Objective: There is a general consensus by intensivists and nonsurgical providers that surgeons hesitate to withdraw life-sustaining therapy on their operative patients despite a patient's or surrogate's request to do so. The objective of this study was to examine the culture and practice of surgeons to assess attitudes and concerns regarding advance directives for their patients who have high-risk surgical procedures.
Design: A qualitative investigation using one-on-one, in-person interviews with open-ended questions about the use of advance directives during perioperative planning. Consensus coding was performed using a grounded theory approach. Data accrual continued until theoretical saturation was achieved. Modeling identified themes and trends, ensuring maximal fit and faithful data representation.
Setting: Surgical practices in Madison and Milwaukee, WI.
Subjects: Physicians involved in the performance of high-risk surgical procedures.
Measurements and Main Results: We describe the concept of surgical “buy-in,” a complex process by which surgeons negotiate with patients a commitment to postoperative care before undertaking high-risk surgical procedures. Surgeons describe seeking a commitment from the patient to abide by prescribed postoperative care, “This is a package deal, this is what this operation entails,” or a specific number of postoperative days, “I will contract with them and say, ‘look, if we are going to do this, I am going to need 30 days to get you through this operation.’” “Buy-in” is grounded in a surgeon's strong sense of responsibility for surgical outcomes and can lead to surgeon unwillingness to operate or surgeon reticence to withdraw life-sustaining therapy postoperatively. If negotiations regarding life-sustaining interventions result in treatment limitation, a surgeon may shift responsibility for unanticipated outcomes to the patient.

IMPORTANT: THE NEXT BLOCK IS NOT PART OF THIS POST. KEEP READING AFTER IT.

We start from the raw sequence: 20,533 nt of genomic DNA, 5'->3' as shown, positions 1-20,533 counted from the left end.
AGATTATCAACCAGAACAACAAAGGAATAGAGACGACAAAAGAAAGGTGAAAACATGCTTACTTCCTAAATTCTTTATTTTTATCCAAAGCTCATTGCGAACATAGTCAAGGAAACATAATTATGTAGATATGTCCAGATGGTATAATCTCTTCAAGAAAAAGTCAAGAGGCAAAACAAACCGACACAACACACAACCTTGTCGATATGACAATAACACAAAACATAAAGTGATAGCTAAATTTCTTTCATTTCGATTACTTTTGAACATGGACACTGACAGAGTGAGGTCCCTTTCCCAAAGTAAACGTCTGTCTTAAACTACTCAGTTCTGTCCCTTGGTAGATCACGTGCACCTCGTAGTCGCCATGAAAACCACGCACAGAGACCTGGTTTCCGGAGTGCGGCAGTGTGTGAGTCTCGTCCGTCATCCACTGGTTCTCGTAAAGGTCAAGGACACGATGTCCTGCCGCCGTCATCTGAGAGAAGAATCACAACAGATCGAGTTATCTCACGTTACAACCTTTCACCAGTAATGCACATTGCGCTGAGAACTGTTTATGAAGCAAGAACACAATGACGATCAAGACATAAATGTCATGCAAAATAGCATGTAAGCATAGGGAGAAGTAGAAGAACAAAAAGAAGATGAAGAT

Conclusions: A complicated relationship exists between the surgeon and patient that begins in the preoperative setting. It reflects a bidirectional contract that is assumed by the surgeon with distinct implications and consequences for surgeon behavior and patient care.
From the Division of Vascular Surgery (MLS), University of Wisconsin, Madison, WI; and the Department of Surgery (CTB, KJB), Medical College of Wisconsin, Milwaukee, WI.
Dr. Schwarze is funded by the Greenwall Faculty Scholars Program; research support was partially funded by a departmental grant from the Department of Surgery at the University of Wisconsin.
The authors have not disclosed any potential conflicts of interest.
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